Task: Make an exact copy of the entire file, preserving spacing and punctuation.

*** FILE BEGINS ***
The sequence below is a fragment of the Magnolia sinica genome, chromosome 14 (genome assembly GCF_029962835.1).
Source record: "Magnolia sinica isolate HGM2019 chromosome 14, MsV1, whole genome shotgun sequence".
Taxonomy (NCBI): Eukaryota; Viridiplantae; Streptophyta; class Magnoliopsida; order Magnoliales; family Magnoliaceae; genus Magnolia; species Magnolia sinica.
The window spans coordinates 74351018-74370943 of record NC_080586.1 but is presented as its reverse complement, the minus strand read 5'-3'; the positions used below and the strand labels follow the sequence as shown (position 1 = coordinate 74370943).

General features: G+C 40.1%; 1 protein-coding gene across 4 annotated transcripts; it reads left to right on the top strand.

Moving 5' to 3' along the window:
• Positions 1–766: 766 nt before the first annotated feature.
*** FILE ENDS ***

The sequence below is a fragment of the Magnolia sinica genome, chromosome 14 (genome assembly GCF_029962835.1).
Source record: "Magnolia sinica isolate HGM2019 chromosome 14, MsV1, whole genome shotgun sequence".
Taxonomy (NCBI): Eukaryota; Viridiplantae; Streptophyta; class Magnoliopsida; order Magnoliales; family Magnoliaceae; genus Magnolia; species Magnolia sinica.
The window spans coordinates 74351018-74370943 of record NC_080586.1 but is presented as its reverse complement, the minus strand read 5'-3'; the positions used below and the strand labels follow the sequence as shown (position 1 = coordinate 74370943).

General features: G+C 40.1%; 1 protein-coding gene across 4 annotated transcripts; it reads left to right on the top strand.

Moving 5' to 3' along the window:
• Positions 1–766: 766 nt before the first annotated feature.